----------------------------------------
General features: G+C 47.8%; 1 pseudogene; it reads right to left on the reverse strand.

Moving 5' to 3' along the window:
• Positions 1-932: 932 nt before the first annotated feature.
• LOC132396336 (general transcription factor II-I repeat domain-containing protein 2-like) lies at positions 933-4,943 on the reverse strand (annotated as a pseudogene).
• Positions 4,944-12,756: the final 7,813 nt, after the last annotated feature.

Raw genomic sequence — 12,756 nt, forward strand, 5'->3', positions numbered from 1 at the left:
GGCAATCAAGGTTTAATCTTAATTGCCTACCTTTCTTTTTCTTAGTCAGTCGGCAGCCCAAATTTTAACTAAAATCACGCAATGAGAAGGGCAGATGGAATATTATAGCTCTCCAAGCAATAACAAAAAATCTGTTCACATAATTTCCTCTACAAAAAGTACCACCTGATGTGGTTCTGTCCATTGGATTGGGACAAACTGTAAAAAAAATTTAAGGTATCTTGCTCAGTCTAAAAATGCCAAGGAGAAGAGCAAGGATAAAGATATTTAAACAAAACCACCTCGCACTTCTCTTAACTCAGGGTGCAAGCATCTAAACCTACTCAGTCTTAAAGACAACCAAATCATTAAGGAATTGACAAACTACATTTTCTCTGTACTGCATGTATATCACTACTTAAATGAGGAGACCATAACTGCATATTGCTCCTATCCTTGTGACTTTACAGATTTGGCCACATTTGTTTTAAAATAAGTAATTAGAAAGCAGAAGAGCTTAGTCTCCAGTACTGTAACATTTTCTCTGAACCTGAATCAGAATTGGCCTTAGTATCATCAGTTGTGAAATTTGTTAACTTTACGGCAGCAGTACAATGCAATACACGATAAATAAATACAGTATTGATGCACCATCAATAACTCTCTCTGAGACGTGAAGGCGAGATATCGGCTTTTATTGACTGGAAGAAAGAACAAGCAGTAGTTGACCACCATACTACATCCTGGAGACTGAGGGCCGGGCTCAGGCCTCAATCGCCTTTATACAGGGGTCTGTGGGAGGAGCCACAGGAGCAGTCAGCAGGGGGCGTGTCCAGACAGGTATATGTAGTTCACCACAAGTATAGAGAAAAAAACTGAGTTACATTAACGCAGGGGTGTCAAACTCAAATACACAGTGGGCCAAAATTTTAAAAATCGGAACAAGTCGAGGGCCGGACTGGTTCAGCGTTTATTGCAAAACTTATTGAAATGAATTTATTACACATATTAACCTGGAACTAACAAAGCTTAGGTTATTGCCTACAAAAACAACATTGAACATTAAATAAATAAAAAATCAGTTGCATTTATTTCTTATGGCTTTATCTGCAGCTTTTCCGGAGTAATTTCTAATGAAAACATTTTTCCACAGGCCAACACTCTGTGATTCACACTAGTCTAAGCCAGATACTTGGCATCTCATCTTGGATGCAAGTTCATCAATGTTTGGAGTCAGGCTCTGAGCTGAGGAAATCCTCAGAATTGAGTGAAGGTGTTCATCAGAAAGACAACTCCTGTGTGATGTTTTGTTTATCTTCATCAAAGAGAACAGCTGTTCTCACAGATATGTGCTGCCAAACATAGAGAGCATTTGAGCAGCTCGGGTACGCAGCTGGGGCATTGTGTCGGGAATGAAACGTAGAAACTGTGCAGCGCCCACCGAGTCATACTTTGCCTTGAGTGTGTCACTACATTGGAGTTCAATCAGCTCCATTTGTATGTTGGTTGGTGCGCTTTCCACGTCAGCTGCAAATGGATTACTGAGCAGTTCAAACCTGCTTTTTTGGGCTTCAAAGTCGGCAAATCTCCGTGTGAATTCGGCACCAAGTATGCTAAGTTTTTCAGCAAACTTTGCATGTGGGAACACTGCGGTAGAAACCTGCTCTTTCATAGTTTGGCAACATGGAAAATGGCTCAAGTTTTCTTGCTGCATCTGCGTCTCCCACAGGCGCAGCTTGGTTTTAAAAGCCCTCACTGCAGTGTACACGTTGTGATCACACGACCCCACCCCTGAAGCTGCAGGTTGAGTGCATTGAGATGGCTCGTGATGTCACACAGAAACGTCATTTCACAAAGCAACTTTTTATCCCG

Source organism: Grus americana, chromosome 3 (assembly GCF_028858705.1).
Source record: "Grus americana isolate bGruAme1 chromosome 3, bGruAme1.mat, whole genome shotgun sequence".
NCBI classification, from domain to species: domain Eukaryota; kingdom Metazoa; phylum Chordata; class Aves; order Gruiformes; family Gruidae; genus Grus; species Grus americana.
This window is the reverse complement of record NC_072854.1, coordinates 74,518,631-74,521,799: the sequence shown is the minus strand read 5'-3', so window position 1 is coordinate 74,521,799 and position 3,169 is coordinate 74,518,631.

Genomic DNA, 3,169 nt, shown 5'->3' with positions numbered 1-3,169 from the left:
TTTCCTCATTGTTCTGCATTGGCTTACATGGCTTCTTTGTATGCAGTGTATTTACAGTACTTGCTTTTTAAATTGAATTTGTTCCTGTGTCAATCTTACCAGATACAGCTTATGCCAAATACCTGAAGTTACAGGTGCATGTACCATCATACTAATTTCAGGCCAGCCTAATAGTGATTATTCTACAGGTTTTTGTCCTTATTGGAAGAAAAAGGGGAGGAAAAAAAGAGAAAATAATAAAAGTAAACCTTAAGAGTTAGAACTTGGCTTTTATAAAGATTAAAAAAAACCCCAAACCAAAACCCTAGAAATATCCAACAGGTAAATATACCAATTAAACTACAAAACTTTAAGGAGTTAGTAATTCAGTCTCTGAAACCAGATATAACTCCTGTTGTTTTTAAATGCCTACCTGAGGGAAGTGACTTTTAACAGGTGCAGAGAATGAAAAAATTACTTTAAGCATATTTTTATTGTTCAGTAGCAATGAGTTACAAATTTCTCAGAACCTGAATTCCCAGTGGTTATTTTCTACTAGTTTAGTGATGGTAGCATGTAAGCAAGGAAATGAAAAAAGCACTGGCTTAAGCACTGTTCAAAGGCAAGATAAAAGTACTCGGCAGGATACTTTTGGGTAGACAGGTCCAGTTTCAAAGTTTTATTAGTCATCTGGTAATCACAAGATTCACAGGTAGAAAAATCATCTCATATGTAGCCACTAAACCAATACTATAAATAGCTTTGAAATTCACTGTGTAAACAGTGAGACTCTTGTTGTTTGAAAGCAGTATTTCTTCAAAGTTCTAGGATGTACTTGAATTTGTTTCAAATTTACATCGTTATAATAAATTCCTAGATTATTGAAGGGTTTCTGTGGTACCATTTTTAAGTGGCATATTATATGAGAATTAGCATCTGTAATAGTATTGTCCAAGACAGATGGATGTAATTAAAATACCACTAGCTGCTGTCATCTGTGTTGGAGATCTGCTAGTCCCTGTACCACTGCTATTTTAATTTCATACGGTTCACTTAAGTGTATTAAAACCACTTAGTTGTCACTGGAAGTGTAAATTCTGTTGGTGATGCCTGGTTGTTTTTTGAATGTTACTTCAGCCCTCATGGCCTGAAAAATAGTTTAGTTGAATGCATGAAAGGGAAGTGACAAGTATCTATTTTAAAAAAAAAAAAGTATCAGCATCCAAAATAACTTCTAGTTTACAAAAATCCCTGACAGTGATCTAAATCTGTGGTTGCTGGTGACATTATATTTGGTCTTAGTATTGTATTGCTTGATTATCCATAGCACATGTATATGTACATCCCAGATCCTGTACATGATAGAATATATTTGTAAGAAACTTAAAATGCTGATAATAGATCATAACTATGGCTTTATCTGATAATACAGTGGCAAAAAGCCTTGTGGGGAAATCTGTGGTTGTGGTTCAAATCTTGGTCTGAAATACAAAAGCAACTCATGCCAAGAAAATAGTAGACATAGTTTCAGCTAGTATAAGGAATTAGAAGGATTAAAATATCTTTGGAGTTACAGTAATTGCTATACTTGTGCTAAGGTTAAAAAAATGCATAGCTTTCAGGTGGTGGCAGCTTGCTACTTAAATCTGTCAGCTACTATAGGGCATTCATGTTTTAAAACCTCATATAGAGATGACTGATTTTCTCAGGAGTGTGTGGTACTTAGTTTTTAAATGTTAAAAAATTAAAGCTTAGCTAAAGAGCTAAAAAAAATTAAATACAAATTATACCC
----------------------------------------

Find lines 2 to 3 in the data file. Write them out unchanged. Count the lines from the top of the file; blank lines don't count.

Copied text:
Moving 5' to 3' along the window:
• Positions 1-932: 932 nt before the first annotated feature.